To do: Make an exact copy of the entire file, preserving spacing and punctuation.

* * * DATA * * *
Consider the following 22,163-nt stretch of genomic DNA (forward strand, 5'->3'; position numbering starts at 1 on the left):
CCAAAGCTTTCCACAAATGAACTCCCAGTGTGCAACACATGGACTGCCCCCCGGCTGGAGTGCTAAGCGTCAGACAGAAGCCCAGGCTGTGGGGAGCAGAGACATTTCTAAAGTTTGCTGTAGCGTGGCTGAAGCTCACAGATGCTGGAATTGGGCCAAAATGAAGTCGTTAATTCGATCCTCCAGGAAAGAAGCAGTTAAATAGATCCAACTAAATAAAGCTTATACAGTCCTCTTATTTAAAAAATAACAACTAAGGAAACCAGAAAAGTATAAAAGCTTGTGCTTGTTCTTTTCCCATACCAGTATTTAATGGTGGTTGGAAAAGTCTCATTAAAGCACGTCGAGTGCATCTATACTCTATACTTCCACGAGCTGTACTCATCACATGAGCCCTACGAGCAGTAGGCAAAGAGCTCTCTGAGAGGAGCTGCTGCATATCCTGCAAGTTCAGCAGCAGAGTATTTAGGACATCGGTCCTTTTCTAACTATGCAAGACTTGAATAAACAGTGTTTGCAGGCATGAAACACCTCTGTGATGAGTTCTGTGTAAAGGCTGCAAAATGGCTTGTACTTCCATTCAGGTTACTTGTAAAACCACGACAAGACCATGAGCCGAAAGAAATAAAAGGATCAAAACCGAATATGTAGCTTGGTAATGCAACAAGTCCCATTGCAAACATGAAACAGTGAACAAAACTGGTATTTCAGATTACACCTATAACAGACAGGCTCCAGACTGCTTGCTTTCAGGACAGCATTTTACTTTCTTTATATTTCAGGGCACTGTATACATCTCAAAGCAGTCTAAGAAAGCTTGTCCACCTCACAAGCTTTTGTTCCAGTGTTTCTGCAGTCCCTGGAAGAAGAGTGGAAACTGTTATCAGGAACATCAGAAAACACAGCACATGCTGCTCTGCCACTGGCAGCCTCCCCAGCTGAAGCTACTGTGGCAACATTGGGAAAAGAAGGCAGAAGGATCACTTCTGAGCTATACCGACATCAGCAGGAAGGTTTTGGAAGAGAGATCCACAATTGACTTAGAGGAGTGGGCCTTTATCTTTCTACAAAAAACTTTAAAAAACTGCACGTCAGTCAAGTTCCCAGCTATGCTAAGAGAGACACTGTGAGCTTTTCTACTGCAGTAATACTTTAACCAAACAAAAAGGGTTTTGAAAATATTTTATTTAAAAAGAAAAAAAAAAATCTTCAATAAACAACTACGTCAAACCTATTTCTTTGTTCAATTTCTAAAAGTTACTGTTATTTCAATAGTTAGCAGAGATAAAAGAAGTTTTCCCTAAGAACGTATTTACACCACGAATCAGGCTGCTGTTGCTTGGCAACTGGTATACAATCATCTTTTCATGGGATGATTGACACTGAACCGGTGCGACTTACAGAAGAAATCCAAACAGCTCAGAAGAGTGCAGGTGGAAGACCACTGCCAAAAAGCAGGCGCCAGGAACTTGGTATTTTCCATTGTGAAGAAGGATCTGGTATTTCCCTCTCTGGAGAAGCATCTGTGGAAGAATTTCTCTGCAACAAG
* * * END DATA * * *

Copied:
Consider the following 22,163-nt stretch of genomic DNA (forward strand, 5'->3'; position numbering starts at 1 on the left):
CCAAAGCTTTCCACAAATGAACTCCCAGTGTGCAACACATGGACTGCCCCCCGGCTGGAGTGCTAAGCGTCAGACAGAAGCCCAGGCTGTGGGGAGCAGAGACATTTCTAAAGTTTGCTGTAGCGTGGCTGAAGCTCACAGATGCTGGAATTGGGCCAAAATGAAGTCGTTAATTCGATCCTCCAGGAAAGAAGCAGTTAAATAGATCCAACTAAATAAAGCTTATACAGTCCTCTTATTTAAAAAATAACAACTAAGGAAACCAGAAAAGTATAAAAGCTTGTGCTTGTTCTTTTCCCATACCAGTATTTAATGGTGGTTGGAAAAGTCTCATTAAAGCACGTCGAGTGCATCTATACTCTATACTTCCACGAGCTGTACTCATCACATGAGCCCTACGAGCAGTAGGCAAAGAGCTCTCTGAGAGGAGCTGCTGCATATCCTGCAAGTTCAGCAGCAGAGTATTTAGGACATCGGTCCTTTTCTAACTATGCAAGACTTGAATAAACAGTGTTTGCAGGCATGAAACACCTCTGTGATGAGTTCTGTGTAAAGGCTGCAAAATGGCTTGTACTTCCATTCAGGTTACTTGTAAAACCACGACAAGACCATGAGCCGAAAGAAATAAAAGGATCAAAACCGAATATGTAGCTTGGTAATGCAACAAGTCCCATTGCAAACATGAAACAGTGAACAAAACTGGTATTTCAGATTACACCTATAACAGACAGGCTCCAGACTGCTTGCTTTCAGGACAGCATTTTACTTTCTTTATATTTCAGGGCACTGTATACATCTCAAAGCAGTCTAAGAAAGCTTGTCCACCTCACAAGCTTTTGTTCCAGTGTTTCTGCAGTCCCTGGAAGAAGAGTGGAAACTGTTATCAGGAACATCAGAAAACACAGCACATGCTGCTCTGCCACTGGCAGCCTCCCCAGCTGAAGCTACTGTGGCAACATTGGGAAAAGAAGGCAGAAGGATCACTTCTGAGCTATACCGACATCAGCAGGAAGGTTTTGGAAGAGAGATCCACAATTGACTTAGAGGAGTGGGCCTTTATCTTTCTACAAAAAACTTTAAAAAACTGCACGTCAGTCAAGTTCCCAGCTATGCTAAGAGAGACACTGTGAGCTTTTCTACTGCAGTAATACTTTAACCAAACAAAAAGGGTTTTGAAAATATTTTATTTAAAAAGAAAAAAAAAAATCTTCAATAAACAACTACGTCAAACCTATTTCTTTGTTCAATTTCTAAAAGTTACTGTTATTTCAATAGTTAGCAGAGATAAAAGAAGTTTTCCCTAAGAACGTATTTACACCACGAATCAGGCTGCTGTTGCTTGGCAACTGGTATACAATCATCTTTTCATGGGATGATTGACACTGAACCGGTGCGACTTACAGAAGAAATCCAAACAGCTCAGAAGAGTGCAGGTGGAAGACCACTGCCAAAAAGCAGGCGCCAGGAACTTGGTATTTTCCATTGTGAAGAAGGATCTGGTATTTCCCTCTCTGGAGAAGCATCTGTGGAAGAATTTCTCTGCAACAAG